Environmental enrichment: Why old dogs and cats need new tricks
As medical science extends the lifespan of pets, age-related cognitive decline in cats and dogs is on the rise. Clinical signs associated with cognitive dysfunction—often characterized by the acronym DISHAA: disorientation, social interactions, sleep-wake cycle disturbances, house soiling, activity changes (apathy or aimless wandering) and increased anxiety—are reported in almost half of dogs over the age of 10 and 30% of cats over the age of 11.1
Fortunately, more veterinarians and pet owners are not accepting these as inevitable aging changes. Pharmaceuticals and nutraceutical supplements to enhance neuron functioning or reduce oxidative damage should be implemented immediately after signs are reported.2 But nondrug interventions such as exercise and environmental enrichment are showing exciting physical and mental benefits across species.
In one study, older dogs receiving environmental enrichment plus an antioxidant diet showed the most improved cognitive scores, while environmental enrichment alone improved scores more than the group given the dietary treatment without enrichment.3 Physical activity has been shown to slow the progression of Alzheimer’s disease in people.4 Increased perfusion to brain tissue, decreased body weight, upregulation of growth factors and improved synaptic plasticity may all be molecular mechanisms underlying the benefits of enrichment and activity therapies.5
Enrichment can be described as providing enhanced environmental stimuli. For our companion animals this means not just meeting their basic needs for health, nutrition and safety, but also providing low-stress and predictable social interactions, play, outlets for other natural behaviors, and sensory-stimulating opportunities. Of course, medical issues such as metabolic disease, dental disease and orthopedic pain should be addressed before starting enrichment activities in senior pets.
Some practical enrichment ideas you can pass on to your clients include:
Providing food toys or puzzles that encourage manipulating the device to receive food. Many commercial products are available and DIY ideas can be found on various websites.
Hiding food pieces around the house to simulate searching behavior.
Taking dogs on outdoor walks to provide some aerobic exercise and sensory exposure; in physically debilitated animals, a pet stroller or car rides can provide the sensory experience. (Note that many dog owners think placing the dog in the backyard can substitute for walks. However, outdoor time in the typical backyard does not provide the same benefits because of the lack of novelty and activity.)
Providing safe outdoor time for cats with bungee harnesses or cat-specific fencing. Screened porches or outdoor enclosures do not encourage as much activity as walks or large fenced areas, but placement in sight of butterfly gardens or bird feeders increases the sensory stimulation.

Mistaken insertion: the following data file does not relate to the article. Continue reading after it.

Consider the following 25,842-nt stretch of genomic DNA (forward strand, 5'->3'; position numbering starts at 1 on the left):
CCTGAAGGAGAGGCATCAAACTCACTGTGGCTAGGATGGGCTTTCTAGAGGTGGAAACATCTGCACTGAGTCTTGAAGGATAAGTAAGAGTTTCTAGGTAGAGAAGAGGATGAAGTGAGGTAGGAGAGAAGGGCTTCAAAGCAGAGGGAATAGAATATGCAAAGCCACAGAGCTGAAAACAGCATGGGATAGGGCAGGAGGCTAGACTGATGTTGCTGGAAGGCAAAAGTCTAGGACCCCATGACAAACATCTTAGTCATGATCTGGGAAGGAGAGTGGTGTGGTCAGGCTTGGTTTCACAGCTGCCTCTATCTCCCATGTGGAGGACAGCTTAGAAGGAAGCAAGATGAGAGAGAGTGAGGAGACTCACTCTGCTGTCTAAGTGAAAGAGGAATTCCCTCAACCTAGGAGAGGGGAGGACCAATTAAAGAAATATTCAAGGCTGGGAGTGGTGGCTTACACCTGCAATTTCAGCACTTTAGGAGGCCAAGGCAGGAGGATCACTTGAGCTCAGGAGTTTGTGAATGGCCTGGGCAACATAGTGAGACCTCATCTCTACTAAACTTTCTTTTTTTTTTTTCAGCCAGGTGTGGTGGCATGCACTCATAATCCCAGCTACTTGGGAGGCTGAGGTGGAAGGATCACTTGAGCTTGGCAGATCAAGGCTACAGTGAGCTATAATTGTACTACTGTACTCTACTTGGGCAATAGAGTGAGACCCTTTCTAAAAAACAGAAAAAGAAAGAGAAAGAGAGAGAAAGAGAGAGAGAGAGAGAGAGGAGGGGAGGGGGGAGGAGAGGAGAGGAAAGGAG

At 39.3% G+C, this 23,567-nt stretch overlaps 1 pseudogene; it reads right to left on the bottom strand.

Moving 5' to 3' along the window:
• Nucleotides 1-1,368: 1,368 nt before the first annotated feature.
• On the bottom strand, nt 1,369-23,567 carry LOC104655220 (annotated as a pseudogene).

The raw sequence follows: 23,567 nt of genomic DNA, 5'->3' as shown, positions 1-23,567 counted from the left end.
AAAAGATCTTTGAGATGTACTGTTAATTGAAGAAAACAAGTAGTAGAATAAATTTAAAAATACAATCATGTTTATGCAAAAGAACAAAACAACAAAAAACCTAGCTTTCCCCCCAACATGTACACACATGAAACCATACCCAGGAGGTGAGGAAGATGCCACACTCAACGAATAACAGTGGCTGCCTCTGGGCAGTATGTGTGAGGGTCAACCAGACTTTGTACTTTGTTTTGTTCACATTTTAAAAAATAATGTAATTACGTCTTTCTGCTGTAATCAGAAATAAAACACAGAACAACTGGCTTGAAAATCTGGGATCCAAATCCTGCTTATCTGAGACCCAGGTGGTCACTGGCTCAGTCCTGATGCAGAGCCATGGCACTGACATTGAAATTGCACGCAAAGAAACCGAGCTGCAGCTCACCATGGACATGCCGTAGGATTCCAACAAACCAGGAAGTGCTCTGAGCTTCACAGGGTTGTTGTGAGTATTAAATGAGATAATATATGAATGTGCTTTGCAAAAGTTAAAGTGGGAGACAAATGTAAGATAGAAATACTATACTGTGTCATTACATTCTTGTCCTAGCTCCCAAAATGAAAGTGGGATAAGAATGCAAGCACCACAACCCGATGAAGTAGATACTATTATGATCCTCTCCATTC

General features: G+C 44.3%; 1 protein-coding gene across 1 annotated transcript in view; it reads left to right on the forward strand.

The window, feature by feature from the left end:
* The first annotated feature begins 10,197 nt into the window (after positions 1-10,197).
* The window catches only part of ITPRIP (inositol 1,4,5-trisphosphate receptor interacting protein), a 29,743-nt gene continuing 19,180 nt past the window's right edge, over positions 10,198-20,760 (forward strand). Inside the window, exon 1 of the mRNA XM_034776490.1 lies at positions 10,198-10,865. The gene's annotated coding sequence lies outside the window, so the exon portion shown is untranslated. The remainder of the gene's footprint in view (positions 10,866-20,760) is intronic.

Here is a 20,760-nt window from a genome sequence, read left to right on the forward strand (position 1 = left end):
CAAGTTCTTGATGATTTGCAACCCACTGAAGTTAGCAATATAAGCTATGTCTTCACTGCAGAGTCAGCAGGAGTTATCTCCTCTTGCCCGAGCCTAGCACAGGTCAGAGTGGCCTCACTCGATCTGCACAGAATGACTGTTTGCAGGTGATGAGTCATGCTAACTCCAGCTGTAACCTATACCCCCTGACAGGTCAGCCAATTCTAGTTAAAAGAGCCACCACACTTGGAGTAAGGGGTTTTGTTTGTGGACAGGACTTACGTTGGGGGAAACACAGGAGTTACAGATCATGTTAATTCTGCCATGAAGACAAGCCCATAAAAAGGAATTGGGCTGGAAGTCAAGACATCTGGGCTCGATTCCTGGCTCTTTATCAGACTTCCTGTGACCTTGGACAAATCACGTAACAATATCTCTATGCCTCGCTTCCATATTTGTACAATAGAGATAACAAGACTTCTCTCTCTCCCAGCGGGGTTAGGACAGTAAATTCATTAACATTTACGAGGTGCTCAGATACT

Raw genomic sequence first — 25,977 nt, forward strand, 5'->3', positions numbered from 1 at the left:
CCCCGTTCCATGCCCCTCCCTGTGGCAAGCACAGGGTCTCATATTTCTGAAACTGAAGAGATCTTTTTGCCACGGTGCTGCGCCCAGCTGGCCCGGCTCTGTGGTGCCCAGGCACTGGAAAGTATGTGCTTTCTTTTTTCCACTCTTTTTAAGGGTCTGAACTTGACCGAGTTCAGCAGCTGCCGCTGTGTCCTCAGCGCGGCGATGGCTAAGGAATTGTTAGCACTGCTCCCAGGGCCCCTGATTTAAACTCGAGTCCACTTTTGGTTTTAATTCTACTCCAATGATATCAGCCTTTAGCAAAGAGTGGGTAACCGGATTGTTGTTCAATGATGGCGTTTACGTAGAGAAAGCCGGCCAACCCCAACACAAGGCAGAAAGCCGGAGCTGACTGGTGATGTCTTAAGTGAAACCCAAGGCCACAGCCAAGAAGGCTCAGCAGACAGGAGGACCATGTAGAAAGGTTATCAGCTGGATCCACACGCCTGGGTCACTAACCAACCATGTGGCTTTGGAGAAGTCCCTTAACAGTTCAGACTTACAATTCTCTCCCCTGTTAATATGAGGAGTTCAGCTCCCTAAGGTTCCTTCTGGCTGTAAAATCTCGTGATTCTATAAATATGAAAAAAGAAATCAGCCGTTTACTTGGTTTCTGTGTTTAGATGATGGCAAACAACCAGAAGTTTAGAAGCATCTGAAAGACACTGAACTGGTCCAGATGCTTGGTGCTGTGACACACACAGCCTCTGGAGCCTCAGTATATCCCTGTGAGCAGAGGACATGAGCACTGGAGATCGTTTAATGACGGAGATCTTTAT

Ensuring there is vertical space for cats both indoors and outdoors to help foster activity and provide safe places in a multicat household.
Spending a few minutes each day on reward-based basic obedience or simple trick training—a great method for mental stimulation and appropriate social interaction, especially in less mobile animals.
Encouraging play even in older animals. A play partner should support the appropriate level activity and not pester or distress the older animal. Toys can also be a good outlet for older animals but daily rotation, food and owner facilitation may be necessary.
Evidence suggests that attention to environmental enrichment may make the most impact if started in median-aged animals.6 Ask clients about clinical signs of cognitive dysfunction and start supplements, activity and enrichment early.
1. Landsberg GM, Nichol J, Araujo JA. Cognitive dysfunction syndrome: a disease of canine and feline brain aging. Vet Clin North Am Small Anim Pract 2012;42:749-768.
2. Landsberg GM, DePorter T, Araujo JA. Clinical signs and management of anxiety, sleeplessness, and cognitive dysfunction in the senior pet. Vet Clin North Am Small Anim Pract 2011;41:565-590.
3. Milgram NW, Head E, Zicker SC, et al. Long-term treatment with antioxidants and a program of behavioral enrichment reduces age-dependent impairment in discrimination and reversal learning in beagle dogs. Exp Gerontol 2004;39:753-765.
4. Lautenschlager NT, Cox KL, Flicker L, et al. Effect of physical activity on cognitive function in older adults at risk for Alzheimer disease: a randomized trial. JAMA 2008;300:1027-1037.
5. Pang TYC, Hannan AJ. Enhancement of cognitive function in models of brain disease through environmental enrichment and physical activity. Neuropharmacology 2013;64:515-528.
6. Freret T, Billard JM, Schumann-Bard P, et al. Rescue of cognitive aging by long-lasting environmental enrichment exposure initiated before median lifespan. Neurobiol Aging 2012;33:1005.e1-1005.e10.